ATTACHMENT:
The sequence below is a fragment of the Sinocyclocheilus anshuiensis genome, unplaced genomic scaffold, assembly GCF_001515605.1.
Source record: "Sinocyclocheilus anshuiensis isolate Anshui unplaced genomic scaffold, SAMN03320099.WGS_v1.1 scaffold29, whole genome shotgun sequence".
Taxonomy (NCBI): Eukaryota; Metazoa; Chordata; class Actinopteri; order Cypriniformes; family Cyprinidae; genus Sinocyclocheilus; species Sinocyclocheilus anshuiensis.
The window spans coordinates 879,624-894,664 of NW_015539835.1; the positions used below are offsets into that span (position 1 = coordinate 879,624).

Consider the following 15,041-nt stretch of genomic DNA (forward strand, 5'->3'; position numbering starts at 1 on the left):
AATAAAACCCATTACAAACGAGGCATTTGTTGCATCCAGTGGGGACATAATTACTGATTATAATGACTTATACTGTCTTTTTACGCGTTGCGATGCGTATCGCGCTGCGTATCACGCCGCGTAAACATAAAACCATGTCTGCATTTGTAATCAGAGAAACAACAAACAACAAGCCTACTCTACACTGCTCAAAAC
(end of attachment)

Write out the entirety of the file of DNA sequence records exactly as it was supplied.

The sequence below is a fragment of the Sinocyclocheilus anshuiensis genome, unplaced genomic scaffold, assembly GCF_001515605.1.
Source record: "Sinocyclocheilus anshuiensis isolate Anshui unplaced genomic scaffold, SAMN03320099.WGS_v1.1 scaffold29, whole genome shotgun sequence".
Taxonomy (NCBI): Eukaryota; Metazoa; Chordata; class Actinopteri; order Cypriniformes; family Cyprinidae; genus Sinocyclocheilus; species Sinocyclocheilus anshuiensis.
The window spans coordinates 879,624-894,664 of NW_015539835.1; the positions used below are offsets into that span (position 1 = coordinate 879,624).

Consider the following 15,041-nt stretch of genomic DNA (forward strand, 5'->3'; position numbering starts at 1 on the left):
AATAAAACCCATTACAAACGAGGCATTTGTTGCATCCAGTGGGGACATAATTACTGATTATAATGACTTATACTGTCTTTTTACGCGTTGCGATGCGTATCGCGCTGCGTATCACGCCGCGTAAACATAAAACCATGTCTGCATTTGTAATCAGAGAAACAACAAACAACAAGCCTACTCTACACTGCTCAAAAC